A factsheet considered by the Forest Advisory Committee states an (obviously lowered) estimate of 95 families having to be displaced due to the dam, but admits that the state government is yet to devise a plan for their rehabilitation. The report itself states, “The land in which the project is proposed is in pristine forests with riverine growth that once cut cannot be replaced.”
If constructed, this dam will be the biggest ever in India. Its ramifications on a region so ecologically sensitive, are both disastrous and obvious. The proposed dam site is a seismically active zone and has recorded at least 34 earthquakes (seven with magnitude greater than 3 on the Richter scale) in the past century. Scientists and independent researchers have foreboded that this project poses an irreversible threat not only to the precious biodiversity of the region but to the livelihoods and community of Idu Mishmi people who have protected and managed these forests for generations.
Neither the profit-hungry governmental aspirations nor the existential threat to tribals inevitable in a dam-building enterprise is new to the history of the North-East. The notorious Subansiri dam project in Arunachal Pradesh has become over the last three decades rallying ground for local activists, common people, and political leaders against big development projects imposed upon marginalized lands and lives.
Mass protest against Subansiri dam construction. Source: scroll.in
This dam was proposed to be built in 1955 by Brahmaputra Board as part of a flood-control program and was handed over in 2000 to National Hydroelectric Power Corporation (NHPC) without proper scientific assessment about whether the dam would be viable to the local ecology. All Assam Students’ Union (AASU) and Krishi Mukti Sangharsh Samiti (KMSS), the latter led by Akhil Gogoi, decided to campaign furiously against this.
One lakh people were badly affected in Assam, due to a flash flood caused by the Ranganadi dam in Arunachal Pradesh, in 2008. In December 2011, a group of more than 3000 activists and common people crowded up Lakhimpur district in Assam and managed to blockade a road through which materials for constructingSubansiri dam were being transported. NHPC and the government with only an illusory interest in heeding to people’s concerns kept ensnaring activists in a cumbersome chain of talks but went ahead withSubansiri dam construction anyway.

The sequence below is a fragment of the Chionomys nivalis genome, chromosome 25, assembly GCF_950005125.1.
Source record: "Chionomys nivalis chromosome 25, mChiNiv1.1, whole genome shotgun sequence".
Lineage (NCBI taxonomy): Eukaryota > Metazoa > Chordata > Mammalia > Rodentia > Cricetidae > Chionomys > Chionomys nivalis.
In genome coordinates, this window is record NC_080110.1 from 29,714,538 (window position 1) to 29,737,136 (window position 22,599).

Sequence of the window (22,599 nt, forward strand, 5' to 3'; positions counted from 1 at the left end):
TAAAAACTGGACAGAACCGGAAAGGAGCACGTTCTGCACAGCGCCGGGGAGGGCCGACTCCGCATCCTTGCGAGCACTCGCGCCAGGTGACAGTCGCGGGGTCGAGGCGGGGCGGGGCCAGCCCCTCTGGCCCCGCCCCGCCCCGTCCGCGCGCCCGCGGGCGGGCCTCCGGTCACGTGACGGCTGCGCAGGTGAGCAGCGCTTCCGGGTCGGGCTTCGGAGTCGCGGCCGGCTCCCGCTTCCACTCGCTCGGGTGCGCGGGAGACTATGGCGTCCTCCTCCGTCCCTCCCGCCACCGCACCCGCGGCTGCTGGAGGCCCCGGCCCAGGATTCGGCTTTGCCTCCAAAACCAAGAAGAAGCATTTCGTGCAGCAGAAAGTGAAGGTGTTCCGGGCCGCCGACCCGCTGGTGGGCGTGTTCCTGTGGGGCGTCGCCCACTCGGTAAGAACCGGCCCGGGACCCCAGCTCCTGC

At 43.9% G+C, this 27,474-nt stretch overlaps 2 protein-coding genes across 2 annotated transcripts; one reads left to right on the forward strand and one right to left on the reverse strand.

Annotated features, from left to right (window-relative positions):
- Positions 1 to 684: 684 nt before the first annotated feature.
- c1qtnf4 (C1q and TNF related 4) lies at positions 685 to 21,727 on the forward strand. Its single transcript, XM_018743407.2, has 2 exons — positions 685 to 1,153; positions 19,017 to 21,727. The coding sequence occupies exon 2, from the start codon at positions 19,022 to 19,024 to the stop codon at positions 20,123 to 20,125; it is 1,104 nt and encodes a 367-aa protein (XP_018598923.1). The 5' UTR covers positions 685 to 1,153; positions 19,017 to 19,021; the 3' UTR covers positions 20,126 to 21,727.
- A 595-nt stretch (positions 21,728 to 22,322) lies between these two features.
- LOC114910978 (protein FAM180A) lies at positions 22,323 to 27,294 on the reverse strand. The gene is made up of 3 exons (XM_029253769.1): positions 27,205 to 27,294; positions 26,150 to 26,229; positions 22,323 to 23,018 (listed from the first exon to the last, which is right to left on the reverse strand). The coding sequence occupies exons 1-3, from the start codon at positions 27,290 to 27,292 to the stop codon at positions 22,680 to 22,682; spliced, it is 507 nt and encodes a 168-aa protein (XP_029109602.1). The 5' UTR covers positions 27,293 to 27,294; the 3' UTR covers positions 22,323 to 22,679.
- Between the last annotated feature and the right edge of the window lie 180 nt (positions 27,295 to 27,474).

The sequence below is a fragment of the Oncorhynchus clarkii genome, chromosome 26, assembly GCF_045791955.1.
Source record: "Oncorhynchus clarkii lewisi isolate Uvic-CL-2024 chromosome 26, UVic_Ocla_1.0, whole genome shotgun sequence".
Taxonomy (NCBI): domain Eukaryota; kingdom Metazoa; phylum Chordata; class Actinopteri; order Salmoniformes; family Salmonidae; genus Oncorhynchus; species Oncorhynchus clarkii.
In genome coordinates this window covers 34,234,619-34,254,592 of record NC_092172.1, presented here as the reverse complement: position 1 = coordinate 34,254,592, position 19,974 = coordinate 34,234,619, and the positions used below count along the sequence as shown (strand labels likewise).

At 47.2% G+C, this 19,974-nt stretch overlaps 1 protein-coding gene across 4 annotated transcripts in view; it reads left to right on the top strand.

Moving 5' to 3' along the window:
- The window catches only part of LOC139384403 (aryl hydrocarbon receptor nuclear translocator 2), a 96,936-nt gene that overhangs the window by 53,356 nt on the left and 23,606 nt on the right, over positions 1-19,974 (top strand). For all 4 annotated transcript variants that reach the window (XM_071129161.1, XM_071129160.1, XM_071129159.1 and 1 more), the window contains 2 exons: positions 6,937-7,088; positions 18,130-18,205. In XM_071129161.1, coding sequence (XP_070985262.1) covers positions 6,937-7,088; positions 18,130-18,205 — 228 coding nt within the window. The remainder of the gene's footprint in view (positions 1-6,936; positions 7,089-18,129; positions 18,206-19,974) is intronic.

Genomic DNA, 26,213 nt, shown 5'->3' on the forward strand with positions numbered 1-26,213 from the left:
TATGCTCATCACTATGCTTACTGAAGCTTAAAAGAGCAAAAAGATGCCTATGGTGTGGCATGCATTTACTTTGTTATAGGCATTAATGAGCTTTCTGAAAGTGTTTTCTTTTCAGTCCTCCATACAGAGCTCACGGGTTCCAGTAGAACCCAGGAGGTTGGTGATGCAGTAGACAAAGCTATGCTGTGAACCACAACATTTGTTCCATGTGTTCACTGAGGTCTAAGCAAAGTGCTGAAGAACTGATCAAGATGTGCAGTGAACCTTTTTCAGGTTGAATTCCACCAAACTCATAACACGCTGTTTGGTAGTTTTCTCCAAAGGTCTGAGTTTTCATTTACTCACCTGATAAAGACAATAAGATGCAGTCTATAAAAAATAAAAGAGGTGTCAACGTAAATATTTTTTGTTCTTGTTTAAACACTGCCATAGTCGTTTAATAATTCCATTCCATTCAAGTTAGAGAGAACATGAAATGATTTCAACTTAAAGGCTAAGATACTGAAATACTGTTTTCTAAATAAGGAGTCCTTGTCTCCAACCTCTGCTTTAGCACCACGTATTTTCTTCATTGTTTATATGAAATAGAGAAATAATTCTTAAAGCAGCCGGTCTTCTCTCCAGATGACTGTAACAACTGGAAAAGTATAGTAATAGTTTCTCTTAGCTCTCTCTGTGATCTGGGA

Medha Patkar and Akhil Gogoi campaign against big dams. Source: The Hindu
Coalitions of resistance by local people have proven to be long-lasting, tireless endeavors to strengthen the grassroots struggle against big development. The Narmada Bachao Andolan, led by Medha Patkar for over 35 years now, is testimony to this. However, the structural power imbalance hindering organic movements from being able to bring about deep changes in the top-down structure of development was best described when Akhil Gogoi termed this resistance of the peasants and local people as an “anti-imperialist” struggle.
The depth of this statement resonates in the present reality of India: that those at the center of the mainland (in terms of historically concentrated economic, social and cultural privilege) cannot enjoy and glorify their freedom without sustaining as the foundation of this freedom the continued oppression of communities at the very fringes. Seizing people’s land and resources, crushing their aspirations to autonomy, structurally disadvantaging them to preserve their heritage and history, valuing their lives at a lesser cost than others, are deliberate strategies adopted by Indian governments that have alienated and disillusioned these communities, who for the same reasons, reject the beckoning of ‘inclusion’ from India.
The Ranganadi dam in Arunachal Pradesh has a similar past and future of woes. On 9 February, heavy silt deposits were found in the water of Ranganadiriver, a tributary of the Brahmaputra. People living in villages along the course of the river found several dead fish floating on its surface. This dam which belongs to North Eastern Electric Power Corporation (NEEPCO), is perceived by the locals as the “government’s curse upon them”. They complain that the dam causes heavy flooding in monsoon season and dries up the river in winters. Farming has proven to be extremely difficult for them in such precarious conditions.
One can easily imagine the chain of setbacks caused by successive, yearly floods in societies relying on the hope of a good annual harvest. Most of the young, able-bodied men from areas around Ranganadiriver have migrated to other places in search of livelihoods, leaving women to deal with the problems caused by the dam. They now live in the impending fear of their houses being washed away due to overflooding, every monsoon season.
Houses submerged due to Assam floods.
In a notice, NEEPCO claimed that it will ‘not take any responsibility for any loss/damage to life and property, etc. in case of any accident owing to violation of the notice.’ This lack of accountability is a hallmark aspect of the attitude that supports the unplanned proliferation of dams.